# You and your four closest childhood friends (The Fab Five, as you like to call yourselves) all

## Question:

You and your four closest childhood friends (“The Fab Five,” as you like to call yourselves) all attend the same university. Collectively, you are trying to determine the best way to organize transportation to and from your home town over the winter break; you have come up with two options:
1. Drive. While it will be cramped, your car can accommodate all five people. Operating your car will cost $0.30 per mile driven (in oil, gas, expected wear and tear of car, etc.), but this cost will be split five ways. In addition, because the 800-mile, one-way trip home will take more than 12 hours, you expect that each person will spend$20 on food and refreshments each way (i.e., the $20 cost will be incurred twice—on the trip home and on the return trip). 2. Fly. One of your friends, Amy, has found a cheap, round-trip, Internet-only fare for$169 per person. You can use the mass-transit system for transportation to and from the airport—this will cost $6 per person each way. Your parents will pick you up and drop you off at the other end. Finally, because the airline schedule calls for the trip to last 4 hours and 19 minutes (this estimate does not include travel time to and from the airport), you expect that each person will spend$5 on refreshments each way.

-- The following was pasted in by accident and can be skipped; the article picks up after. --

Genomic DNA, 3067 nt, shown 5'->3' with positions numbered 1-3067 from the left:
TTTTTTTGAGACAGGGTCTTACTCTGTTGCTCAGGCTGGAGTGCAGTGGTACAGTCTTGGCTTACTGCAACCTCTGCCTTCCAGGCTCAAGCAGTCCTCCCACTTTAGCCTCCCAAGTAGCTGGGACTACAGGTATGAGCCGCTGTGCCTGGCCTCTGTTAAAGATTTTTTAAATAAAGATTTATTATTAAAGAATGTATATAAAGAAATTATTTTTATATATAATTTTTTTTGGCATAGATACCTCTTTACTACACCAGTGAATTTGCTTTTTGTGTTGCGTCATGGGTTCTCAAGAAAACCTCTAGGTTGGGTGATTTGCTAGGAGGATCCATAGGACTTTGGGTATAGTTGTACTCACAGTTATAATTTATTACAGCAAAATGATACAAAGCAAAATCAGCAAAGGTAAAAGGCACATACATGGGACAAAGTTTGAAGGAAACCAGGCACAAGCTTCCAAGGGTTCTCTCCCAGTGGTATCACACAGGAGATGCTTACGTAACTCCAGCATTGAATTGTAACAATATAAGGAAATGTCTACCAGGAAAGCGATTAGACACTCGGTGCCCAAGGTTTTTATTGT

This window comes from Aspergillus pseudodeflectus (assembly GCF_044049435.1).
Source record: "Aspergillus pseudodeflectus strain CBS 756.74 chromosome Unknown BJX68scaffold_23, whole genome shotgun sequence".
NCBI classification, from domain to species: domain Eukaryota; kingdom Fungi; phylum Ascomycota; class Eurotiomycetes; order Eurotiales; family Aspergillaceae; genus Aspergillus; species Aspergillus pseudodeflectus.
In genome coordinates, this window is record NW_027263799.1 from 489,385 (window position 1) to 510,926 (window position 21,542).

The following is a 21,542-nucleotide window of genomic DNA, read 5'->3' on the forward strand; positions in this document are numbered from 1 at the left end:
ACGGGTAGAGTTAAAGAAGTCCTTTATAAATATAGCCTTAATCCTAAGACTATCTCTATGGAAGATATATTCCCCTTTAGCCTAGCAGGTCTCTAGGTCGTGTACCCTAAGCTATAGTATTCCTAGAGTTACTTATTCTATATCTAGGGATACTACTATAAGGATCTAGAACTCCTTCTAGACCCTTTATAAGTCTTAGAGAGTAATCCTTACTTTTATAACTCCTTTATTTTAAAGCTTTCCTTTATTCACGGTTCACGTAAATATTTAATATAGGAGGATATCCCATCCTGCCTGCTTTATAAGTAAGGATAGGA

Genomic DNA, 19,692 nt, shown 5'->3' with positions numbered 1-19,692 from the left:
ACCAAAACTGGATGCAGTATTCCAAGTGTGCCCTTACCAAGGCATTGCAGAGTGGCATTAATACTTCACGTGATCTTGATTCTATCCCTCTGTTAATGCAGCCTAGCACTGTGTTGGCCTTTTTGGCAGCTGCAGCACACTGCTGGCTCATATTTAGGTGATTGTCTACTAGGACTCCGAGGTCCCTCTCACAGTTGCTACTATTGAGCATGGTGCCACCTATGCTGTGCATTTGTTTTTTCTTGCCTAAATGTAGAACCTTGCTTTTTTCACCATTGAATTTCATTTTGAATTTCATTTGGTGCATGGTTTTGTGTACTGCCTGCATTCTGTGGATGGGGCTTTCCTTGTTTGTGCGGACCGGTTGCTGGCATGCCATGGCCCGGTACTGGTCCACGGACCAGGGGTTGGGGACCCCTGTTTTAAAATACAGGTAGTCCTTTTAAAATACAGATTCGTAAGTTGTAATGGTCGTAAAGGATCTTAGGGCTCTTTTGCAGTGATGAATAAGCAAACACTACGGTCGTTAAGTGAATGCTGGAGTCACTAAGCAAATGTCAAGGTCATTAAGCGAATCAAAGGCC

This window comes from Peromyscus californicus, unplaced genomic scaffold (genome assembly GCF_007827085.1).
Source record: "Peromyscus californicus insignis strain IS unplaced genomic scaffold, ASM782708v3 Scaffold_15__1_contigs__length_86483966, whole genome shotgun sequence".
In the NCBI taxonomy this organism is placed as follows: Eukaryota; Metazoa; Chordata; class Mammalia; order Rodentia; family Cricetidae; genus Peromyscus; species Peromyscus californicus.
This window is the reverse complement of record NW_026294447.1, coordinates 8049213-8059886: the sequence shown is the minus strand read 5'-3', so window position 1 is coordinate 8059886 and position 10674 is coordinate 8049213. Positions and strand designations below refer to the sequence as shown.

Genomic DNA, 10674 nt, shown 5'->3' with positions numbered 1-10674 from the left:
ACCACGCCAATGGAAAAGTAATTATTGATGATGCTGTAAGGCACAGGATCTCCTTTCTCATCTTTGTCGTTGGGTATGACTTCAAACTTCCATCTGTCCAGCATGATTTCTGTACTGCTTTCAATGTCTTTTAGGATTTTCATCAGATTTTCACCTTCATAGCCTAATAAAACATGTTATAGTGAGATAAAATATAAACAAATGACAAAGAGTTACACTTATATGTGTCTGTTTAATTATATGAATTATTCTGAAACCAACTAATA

Required:
a. What is the per-person, round-trip cost for each option? Which option is cheaper?
b. Suppose it was just you and one friend (the “Terrific Two”) rather than you and four friends. How does this information change your answer to part (a) above? That is, what is the per-person, round-trip cost for each option? Which option is cheaper ?
c. What other factors would you consider in deciding whether to drive or to fly?
d. Is this a problem of excess demand or excess supply?

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